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Review of  Applying English Grammar


Reviewer: Sara Laviosa
Book Title: Applying English Grammar
Book Author: Caroline Coffin Ann Hewings Kieran O'Halloran
Publisher: Hodder Education
Linguistic Field(s): Applied Linguistics
Subject Language(s): English
Book Announcement: 16.223

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Date: Mon, 17 Jan 2005 18:34:49 +0100
From: Sara Laviosa <saralaviosa@tiscali.it>
Subject: Applying English Grammar: Functional and Corpus Approaches

EDITORS: Coffin, Caroline; Hewings, Ann; O'Halloran, Kieran
TITLE: Applying English Grammar
SUBTITLE: Functional and Corpus Approaches
PUBLISHER: Arnold Publishers (distributed in US by Oxford University Press)
YEAR: 2004

Sara Laviosa, Facoltà di Lingue e Letterature Straniere, Università degli
Studi di Bari, Italy

This edited volume comprising both newly commissioned and previously
published papers is most welcome in so far as it brings together in a
novel way two approaches to English grammar, namely the systemic
functional approach and the corpus linguistic one, both of them becoming
increasingly relevant to the empirical description of language use and the
study of how language transmits values, identities, and ideology. The book
is divided into three self-contained parts each being preceded by an
introduction which usefully sets out the aims of each section. Part 1
introduces the principal theoretical tenets and methodologies underlying
the systemic functional and corpus linguistic perspectives to English
language studies. Part 2 presents further studies carried out within the
functional and the corpus linguistic frameworks with a view to comparing
and contrasting different text types. The focus of Part 3 is Critical
Discourse Analysis (CDA), which has recently begun to draw on corpus
linguistics giving rise to what is known as corpus-based CDA.

Part 1 Chapter 1 by Elena Tognini-Bonelli outlines the basic principles
and the main issues pertaining to the corpus linguistic approach, starting
from the very notion of corpus and ending with the different uses of
corpora in descriptive and applied studies, including translation. Part 1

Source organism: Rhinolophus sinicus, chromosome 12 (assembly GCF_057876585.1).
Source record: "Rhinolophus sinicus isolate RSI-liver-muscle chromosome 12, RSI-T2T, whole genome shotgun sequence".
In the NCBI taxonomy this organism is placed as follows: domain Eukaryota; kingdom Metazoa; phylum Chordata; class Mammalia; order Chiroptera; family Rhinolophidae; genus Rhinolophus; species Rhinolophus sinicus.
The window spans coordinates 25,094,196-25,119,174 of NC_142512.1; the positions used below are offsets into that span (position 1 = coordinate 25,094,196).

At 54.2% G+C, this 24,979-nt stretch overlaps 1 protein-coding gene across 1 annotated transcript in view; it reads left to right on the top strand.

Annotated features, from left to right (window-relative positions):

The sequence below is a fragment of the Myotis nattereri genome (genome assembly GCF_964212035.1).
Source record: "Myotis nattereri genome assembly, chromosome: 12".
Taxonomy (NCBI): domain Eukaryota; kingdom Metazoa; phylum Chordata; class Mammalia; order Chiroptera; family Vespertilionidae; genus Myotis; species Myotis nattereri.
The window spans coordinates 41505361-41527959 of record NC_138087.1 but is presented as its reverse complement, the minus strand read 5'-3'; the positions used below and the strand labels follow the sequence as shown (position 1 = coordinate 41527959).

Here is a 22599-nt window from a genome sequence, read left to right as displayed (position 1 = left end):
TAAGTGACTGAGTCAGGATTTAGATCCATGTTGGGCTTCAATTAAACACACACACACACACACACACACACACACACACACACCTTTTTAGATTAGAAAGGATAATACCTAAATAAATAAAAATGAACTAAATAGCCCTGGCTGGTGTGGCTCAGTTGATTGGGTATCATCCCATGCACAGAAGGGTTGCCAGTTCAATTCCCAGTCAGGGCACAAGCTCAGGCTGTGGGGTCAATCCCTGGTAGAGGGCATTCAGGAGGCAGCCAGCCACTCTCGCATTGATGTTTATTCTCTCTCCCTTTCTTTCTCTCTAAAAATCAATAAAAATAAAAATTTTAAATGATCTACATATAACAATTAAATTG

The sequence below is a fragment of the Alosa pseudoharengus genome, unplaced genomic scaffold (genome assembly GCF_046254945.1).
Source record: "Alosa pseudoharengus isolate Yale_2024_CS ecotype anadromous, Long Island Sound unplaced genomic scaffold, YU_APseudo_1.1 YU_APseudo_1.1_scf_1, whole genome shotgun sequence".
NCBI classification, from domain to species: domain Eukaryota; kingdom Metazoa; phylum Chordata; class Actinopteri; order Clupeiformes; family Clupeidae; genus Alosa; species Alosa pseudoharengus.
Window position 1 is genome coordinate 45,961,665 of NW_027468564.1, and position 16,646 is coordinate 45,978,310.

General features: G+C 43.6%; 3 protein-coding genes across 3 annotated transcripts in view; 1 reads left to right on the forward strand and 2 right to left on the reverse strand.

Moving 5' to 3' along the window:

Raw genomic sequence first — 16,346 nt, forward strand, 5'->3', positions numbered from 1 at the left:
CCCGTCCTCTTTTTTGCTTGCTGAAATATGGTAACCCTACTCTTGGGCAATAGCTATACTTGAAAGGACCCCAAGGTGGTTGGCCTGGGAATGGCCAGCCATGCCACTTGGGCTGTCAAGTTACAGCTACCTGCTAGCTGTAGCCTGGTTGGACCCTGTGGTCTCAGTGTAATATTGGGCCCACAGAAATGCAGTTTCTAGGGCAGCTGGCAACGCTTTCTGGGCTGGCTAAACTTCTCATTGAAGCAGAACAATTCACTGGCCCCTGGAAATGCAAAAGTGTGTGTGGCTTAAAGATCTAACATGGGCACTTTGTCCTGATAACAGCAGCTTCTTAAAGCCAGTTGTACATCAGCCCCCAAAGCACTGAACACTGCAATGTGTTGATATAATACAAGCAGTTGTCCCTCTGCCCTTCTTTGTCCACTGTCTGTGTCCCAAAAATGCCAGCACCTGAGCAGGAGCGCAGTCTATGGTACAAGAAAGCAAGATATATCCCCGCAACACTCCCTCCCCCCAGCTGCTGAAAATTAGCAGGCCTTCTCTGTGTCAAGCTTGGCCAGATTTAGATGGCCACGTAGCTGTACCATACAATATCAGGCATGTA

Chapter 2 by Ronald Carter reports on an empirical study aimed at
highlighting some important grammatical patterns that distinguish spoken
from written discourse. In Part 1 Chapter 3 Douglas Biber and Susan Conrad
present a comparative study of the lexico-grammatical features of four
registers: conversation, fiction, newspaper writing, and academic prose.
Part 1 Chapter 4 by Jim R. Martin explains some fundamental differences
between structuralist approaches to grammar, with their focus on part-
whole structure of grammatical units, and systemic functional grammar,
which is concerned with showing the relation between structure and
meaning. In Part 1 Chapter 5 M. A. K. Halliday illustrates and discusses
some typical difficulties presented by scientific writing, which he groups
under seven closely related headings: interlocking definitions, technical
taxonomies, special expressions, lexical density, syntactic ambiguity,
grammatical metaphor, and semantic discontinuity.

Part 2 Chapter 1 by Ann Hewings and Martin Hewings investigates how the
anticipatory it functions in two contrasting collections of academic
prose, i.e. student and published academic writing, demonstrating intra-
register variation with regard to one grammatical structure. Part 2
Chapter 2 by Hilary Hillier examines the clause and noun phrase structures
that characterize two versions of Charles Dickens' Bleak House, namely the
original nineteenth-century novel and a simplified Guided Reader version
written by Margaret Tarner aimed at learners of English. The analysis
finds its place within the functional framework but uses mostly
traditional grammatical labelling. Part 2 Chapter 3 by Ann Hewings and
Caroline Coffin combine a quantitative corpus-based analysis with a
functional analysis of university students' on-line conference
discussions -- a variety of Computer Mediated Communication (CMC) -- and